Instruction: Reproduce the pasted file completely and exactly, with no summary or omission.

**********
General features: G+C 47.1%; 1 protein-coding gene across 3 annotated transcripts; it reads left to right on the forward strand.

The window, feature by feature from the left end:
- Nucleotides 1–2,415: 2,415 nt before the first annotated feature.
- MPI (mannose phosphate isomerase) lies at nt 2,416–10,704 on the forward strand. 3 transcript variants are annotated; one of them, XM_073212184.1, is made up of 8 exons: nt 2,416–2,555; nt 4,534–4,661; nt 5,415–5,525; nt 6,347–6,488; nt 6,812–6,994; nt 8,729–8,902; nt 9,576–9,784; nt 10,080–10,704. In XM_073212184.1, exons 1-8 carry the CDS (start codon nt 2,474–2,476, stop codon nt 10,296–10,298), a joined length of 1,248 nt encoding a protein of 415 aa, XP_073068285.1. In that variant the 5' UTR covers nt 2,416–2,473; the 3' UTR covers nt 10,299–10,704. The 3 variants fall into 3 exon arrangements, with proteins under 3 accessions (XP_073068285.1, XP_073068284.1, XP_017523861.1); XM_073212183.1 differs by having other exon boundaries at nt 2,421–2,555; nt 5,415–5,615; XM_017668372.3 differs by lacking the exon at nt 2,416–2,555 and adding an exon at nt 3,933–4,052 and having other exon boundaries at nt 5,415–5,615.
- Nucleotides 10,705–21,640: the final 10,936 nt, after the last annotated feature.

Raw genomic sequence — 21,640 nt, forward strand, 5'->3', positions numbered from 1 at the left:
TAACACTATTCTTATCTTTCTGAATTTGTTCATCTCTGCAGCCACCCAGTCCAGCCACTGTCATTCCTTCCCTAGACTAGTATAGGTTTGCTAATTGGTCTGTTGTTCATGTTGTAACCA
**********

General features: G+C 47.1%; 1 protein-coding gene across 3 annotated transcripts; it reads left to right on the forward strand.

The window, feature by feature from the left end:
- Nucleotides 1–2,415: 2,415 nt before the first annotated feature.
- MPI (mannose phosphate isomerase) lies at nt 2,416–10,704 on the forward strand. 3 transcript variants are annotated; one of them, XM_073212184.1, is made up of 8 exons: nt 2,416–2,555; nt 4,534–4,661; nt 5,415–5,525; nt 6,347–6,488; nt 6,812–6,994; nt 8,729–8,902; nt 9,576–9,784; nt 10,080–10,704. In XM_073212184.1, exons 1-8 carry the CDS (start codon nt 2,474–2,476, stop codon nt 10,296–10,298), a joined length of 1,248 nt encoding a protein of 415 aa, XP_073068285.1. In that variant the 5' UTR covers nt 2,416–2,473; the 3' UTR covers nt 10,299–10,704. The 3 variants fall into 3 exon arrangements, with proteins under 3 accessions (XP_073068285.1, XP_073068284.1, XP_017523861.1); XM_073212183.1 differs by having other exon boundaries at nt 2,421–2,555; nt 5,415–5,615; XM_017668372.3 differs by lacking the exon at nt 2,416–2,555 and adding an exon at nt 3,933–4,052 and having other exon boundaries at nt 5,415–5,615.
- Nucleotides 10,705–21,640: the final 10,936 nt, after the last annotated feature.

Raw genomic sequence — 21,640 nt, forward strand, 5'->3', positions numbered from 1 at the left:
TAACACTATTCTTATCTTTCTGAATTTGTTCATCTCTGCAGCCACCCAGTCCAGCCACTGTCATTCCTTCCCTAGACTAGTATAGGTTTGCTAATTGGTCTGTTGTTCATGTTGTAACCA